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Old November 9, 2012, 02:39 PM   #12
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I suppose I have always been under the impression that if you were involved in a self-defense shooting you could reasonably expect to be tested for drugs and alcohol. Is that an incorrect impression? Would they still need to have specific cause to order you to undergo testing such as in your examples?

Let's say for the sake of discussion that your home is clean- you have used with friends outside the home.

If you are tested and come out positive, could you be charged under state law in CO? Would they need to elevate it to the federal level to bring charges?
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Old November 9, 2012, 03:36 PM   #13
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There are two things going on here.

One is the form you signed when you purchased a firearm. The regulations are clear that the unlawful drug use applies to a period before and during the purchase. If the only evidence is that you tested positive two years after you signed the form, I doubt if you could be convicted of lying when you filled out the form. If it was two days after you filled out the form, the chances of being prosecuted and convicted increase. This is a federal crime and has nothing to do with the fact that you just shot someone - other than you probalby wouldn't have been tested otherwise.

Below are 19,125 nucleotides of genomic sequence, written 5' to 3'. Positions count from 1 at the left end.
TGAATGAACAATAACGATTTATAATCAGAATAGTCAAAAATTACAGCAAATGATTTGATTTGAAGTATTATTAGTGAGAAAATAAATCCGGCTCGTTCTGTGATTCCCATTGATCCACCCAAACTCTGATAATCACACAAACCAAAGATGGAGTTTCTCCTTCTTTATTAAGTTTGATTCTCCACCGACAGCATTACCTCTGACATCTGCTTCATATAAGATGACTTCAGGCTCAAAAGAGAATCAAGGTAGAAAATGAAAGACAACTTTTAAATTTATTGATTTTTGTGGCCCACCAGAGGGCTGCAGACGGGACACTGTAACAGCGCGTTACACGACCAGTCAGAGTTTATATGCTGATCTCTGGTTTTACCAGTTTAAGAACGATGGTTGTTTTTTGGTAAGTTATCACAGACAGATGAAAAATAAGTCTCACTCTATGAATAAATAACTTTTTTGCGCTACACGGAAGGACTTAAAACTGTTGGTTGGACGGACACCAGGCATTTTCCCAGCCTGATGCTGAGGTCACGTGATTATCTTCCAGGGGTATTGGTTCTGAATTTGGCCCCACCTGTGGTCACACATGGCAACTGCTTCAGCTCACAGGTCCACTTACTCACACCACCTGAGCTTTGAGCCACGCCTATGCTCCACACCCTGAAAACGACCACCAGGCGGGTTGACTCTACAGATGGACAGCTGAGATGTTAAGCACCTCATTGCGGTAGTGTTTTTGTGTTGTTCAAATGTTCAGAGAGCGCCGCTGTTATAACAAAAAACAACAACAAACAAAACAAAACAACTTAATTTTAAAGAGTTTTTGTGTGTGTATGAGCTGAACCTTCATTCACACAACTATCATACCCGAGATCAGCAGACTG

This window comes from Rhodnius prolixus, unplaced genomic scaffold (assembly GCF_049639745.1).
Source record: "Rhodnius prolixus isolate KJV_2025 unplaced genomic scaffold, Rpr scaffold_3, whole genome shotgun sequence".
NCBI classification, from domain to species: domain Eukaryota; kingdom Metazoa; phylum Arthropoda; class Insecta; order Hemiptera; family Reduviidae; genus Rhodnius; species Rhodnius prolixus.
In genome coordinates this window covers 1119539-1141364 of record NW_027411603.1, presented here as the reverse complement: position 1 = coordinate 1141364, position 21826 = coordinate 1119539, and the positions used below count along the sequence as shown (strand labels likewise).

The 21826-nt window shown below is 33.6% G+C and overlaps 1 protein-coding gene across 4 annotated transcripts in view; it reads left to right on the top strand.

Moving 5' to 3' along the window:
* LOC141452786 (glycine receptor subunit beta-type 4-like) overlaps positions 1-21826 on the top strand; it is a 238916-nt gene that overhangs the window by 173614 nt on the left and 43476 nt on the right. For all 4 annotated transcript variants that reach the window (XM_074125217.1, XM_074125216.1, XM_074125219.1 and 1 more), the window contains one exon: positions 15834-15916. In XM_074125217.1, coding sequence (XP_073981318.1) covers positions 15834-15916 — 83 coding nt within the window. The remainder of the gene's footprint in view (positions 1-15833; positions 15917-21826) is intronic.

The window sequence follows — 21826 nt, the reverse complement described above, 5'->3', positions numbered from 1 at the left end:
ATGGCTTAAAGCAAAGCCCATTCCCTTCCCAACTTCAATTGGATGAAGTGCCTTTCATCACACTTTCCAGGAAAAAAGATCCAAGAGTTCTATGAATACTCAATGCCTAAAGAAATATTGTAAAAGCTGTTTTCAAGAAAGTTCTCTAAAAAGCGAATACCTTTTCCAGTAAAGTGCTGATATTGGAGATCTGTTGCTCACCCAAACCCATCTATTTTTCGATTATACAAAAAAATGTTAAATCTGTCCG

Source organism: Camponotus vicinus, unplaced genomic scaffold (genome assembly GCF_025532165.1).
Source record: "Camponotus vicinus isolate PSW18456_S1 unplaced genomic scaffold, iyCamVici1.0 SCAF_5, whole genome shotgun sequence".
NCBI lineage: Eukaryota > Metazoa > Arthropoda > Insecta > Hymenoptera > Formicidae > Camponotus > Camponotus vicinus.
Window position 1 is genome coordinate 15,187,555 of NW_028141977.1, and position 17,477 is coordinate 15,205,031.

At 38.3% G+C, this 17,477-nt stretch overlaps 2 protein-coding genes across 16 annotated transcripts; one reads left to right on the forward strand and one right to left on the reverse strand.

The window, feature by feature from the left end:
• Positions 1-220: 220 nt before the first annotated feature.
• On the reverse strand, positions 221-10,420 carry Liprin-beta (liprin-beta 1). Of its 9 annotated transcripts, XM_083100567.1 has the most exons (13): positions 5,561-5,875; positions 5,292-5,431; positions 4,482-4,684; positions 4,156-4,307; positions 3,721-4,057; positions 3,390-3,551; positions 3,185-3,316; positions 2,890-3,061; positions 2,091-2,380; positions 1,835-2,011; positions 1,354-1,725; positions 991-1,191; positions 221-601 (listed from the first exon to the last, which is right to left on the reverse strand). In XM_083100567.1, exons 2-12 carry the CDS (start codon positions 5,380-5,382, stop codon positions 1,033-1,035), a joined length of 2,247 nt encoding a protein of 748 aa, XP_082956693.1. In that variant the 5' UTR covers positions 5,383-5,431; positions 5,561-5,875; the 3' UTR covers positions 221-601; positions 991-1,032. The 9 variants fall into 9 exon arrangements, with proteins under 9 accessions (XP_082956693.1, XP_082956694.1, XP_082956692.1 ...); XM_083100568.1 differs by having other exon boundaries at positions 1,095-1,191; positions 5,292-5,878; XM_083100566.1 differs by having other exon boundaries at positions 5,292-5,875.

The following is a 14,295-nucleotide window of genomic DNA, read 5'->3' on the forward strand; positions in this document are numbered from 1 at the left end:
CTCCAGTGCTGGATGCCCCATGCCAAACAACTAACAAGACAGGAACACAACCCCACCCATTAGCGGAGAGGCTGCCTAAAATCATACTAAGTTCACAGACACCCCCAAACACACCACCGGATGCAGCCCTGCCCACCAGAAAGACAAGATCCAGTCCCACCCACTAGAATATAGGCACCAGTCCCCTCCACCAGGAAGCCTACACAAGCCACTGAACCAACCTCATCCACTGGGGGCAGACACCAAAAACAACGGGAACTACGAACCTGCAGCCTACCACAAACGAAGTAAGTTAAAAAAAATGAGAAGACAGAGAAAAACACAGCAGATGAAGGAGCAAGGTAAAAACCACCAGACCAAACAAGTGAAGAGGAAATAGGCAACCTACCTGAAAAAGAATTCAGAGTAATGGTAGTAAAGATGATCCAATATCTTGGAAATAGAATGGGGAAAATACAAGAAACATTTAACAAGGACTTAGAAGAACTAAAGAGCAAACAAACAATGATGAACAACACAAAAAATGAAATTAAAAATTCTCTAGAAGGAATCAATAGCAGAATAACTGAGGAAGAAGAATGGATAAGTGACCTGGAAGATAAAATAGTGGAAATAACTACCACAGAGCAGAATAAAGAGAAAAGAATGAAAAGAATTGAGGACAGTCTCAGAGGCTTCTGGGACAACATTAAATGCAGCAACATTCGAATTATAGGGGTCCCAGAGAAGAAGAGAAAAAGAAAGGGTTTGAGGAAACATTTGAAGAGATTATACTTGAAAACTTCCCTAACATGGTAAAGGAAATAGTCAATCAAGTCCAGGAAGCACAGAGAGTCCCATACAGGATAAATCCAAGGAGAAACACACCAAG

Two is your plea of self defense. This is state law. That law does not cease to apply to you because you tested positive.

If there is some sort of law in your state where the local folks make you fill out a form and do a background check and you lied on it, that would be another law you may have violated. Again, it isn't going to change the law of justification.
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Old November 9, 2012, 03:52 PM   #14
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I quess, like an ealier answer, that you would be automatically blood tested in invovled in a shooting. I know I should not assume, but i guess I did.
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Old November 9, 2012, 04:06 PM   #15
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Please don't close the thread if this post breaches protocol, just nix the post.

Purchases from a FFL require the buyer to complete a federal form 4473, but private purchases between individuals do not require this form to be completed. If a occaisional pot smoker bought a shotgun from a full-time pot non-smoker, would either of them be subject to the sanctions previously discussed in this thread?
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Old November 9, 2012, 04:13 PM   #16
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Quote:
Originally Posted by orangello View Post
...Purchases from a FFL require the buyer to complete a federal form 4473, but private purchases between individuals do not require this form to be completed. If a occaisional pot smoker bought a shotgun from a full-time pot non-smoker, would either of them be subject to the sanctions previously discussed in this thread?
Yes.

The buyer commits a federal felony by being an useful user of a controlled substance in possession of a gun. And the seller might for selling it to him, but only if the seller can be shown to have had reasonable grounds for believing that the buyer was a prohibited person.
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Old November 9, 2012, 04:16 PM   #17
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the issue with a defensive shooting (in your home) with pot, (where legal) or alcohol, is not the legality of possession/use, but how it affects your judgement.